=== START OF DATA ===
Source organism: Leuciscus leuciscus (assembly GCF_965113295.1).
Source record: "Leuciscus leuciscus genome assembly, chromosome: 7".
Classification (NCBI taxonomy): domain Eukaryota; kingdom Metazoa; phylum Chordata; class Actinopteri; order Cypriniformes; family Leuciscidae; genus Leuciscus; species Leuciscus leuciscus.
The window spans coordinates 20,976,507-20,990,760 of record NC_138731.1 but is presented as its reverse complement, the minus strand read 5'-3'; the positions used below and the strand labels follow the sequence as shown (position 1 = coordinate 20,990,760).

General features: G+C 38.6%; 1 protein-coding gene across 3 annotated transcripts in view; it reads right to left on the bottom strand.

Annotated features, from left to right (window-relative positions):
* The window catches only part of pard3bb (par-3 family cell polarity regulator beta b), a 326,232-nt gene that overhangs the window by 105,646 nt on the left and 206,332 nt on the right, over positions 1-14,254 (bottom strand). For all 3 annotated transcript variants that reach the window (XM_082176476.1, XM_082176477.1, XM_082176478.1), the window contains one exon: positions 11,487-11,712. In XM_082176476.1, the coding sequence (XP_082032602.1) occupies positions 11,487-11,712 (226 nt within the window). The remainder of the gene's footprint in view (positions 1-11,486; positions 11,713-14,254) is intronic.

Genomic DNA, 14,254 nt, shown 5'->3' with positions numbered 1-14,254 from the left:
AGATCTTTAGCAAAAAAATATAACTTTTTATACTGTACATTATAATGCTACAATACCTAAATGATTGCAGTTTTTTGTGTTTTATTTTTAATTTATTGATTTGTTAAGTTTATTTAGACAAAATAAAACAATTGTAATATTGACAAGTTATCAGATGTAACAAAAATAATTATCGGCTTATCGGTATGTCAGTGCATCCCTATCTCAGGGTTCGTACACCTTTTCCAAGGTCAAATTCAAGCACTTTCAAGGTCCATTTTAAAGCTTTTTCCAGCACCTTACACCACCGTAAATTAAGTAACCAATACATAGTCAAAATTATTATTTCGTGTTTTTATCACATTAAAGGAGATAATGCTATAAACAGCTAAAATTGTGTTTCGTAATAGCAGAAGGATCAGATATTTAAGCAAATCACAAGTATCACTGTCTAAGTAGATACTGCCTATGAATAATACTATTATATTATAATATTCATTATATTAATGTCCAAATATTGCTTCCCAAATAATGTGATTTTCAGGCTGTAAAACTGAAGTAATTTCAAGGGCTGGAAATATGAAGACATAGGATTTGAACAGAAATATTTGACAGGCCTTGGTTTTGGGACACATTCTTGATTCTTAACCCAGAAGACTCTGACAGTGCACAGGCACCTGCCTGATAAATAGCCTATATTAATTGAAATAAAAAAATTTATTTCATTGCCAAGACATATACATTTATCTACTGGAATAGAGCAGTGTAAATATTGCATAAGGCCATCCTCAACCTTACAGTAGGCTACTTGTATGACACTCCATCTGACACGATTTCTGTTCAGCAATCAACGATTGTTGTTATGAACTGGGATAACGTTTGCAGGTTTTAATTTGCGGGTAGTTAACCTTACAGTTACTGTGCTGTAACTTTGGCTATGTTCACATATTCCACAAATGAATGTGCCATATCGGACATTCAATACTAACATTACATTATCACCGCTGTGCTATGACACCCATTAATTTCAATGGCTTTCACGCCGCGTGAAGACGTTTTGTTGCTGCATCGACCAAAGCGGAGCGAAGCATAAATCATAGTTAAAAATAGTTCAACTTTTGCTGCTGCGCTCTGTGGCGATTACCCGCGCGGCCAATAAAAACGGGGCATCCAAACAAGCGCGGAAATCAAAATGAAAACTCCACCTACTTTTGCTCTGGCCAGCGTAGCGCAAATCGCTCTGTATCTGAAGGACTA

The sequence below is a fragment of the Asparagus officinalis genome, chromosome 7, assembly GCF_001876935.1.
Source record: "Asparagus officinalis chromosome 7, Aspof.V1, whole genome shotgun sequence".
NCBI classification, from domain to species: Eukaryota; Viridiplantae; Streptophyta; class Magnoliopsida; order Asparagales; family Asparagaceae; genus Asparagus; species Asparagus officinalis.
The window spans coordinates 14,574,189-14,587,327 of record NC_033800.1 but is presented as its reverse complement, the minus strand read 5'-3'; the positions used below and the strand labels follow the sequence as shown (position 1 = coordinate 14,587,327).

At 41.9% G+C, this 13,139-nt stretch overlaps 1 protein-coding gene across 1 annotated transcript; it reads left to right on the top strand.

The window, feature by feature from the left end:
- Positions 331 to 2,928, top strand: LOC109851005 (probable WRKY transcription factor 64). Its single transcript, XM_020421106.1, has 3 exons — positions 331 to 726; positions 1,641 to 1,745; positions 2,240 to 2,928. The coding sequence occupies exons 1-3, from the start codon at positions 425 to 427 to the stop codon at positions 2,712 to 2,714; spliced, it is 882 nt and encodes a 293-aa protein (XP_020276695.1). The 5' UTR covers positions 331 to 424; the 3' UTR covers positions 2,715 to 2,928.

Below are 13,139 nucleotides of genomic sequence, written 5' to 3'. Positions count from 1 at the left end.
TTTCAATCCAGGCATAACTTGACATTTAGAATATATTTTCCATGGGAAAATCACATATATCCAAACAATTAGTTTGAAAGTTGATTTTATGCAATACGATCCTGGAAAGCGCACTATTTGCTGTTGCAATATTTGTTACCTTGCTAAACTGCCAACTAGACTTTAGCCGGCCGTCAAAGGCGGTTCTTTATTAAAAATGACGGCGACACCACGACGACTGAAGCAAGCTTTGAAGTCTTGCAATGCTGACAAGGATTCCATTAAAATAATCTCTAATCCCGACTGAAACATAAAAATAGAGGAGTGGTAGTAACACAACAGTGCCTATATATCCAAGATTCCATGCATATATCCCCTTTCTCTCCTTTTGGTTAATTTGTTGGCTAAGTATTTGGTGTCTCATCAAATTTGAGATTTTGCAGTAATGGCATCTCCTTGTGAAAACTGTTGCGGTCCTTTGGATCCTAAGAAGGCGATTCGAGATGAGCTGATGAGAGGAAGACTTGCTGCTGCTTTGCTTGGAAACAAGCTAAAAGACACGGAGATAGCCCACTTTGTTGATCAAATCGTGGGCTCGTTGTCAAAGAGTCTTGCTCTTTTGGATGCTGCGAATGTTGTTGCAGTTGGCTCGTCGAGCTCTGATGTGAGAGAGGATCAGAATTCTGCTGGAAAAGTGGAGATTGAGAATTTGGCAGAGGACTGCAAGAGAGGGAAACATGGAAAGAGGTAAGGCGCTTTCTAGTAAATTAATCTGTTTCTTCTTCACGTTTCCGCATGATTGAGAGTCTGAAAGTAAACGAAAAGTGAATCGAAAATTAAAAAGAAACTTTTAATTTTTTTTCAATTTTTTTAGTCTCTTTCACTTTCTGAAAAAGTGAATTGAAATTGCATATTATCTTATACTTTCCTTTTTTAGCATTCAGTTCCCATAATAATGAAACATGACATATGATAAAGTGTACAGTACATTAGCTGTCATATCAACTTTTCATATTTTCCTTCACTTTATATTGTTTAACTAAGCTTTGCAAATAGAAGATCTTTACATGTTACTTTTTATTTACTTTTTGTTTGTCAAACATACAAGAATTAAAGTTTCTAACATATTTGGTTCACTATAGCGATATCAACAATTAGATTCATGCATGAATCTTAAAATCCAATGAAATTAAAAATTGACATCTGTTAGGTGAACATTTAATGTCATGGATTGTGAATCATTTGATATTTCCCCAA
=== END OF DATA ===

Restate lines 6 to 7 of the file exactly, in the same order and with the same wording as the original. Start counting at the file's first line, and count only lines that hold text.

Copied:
Annotated features, from left to right (window-relative positions):
* The window catches only part of pard3bb (par-3 family cell polarity regulator beta b), a 326,232-nt gene that overhangs the window by 105,646 nt on the left and 206,332 nt on the right, over positions 1-14,254 (bottom strand). For all 3 annotated transcript variants that reach the window (XM_082176476.1, XM_082176477.1, XM_082176478.1), the window contains one exon: positions 11,487-11,712. In XM_082176476.1, the coding sequence (XP_082032602.1) occupies positions 11,487-11,712 (226 nt within the window). The remainder of the gene's footprint in view (positions 1-11,486; positions 11,713-14,254) is intronic.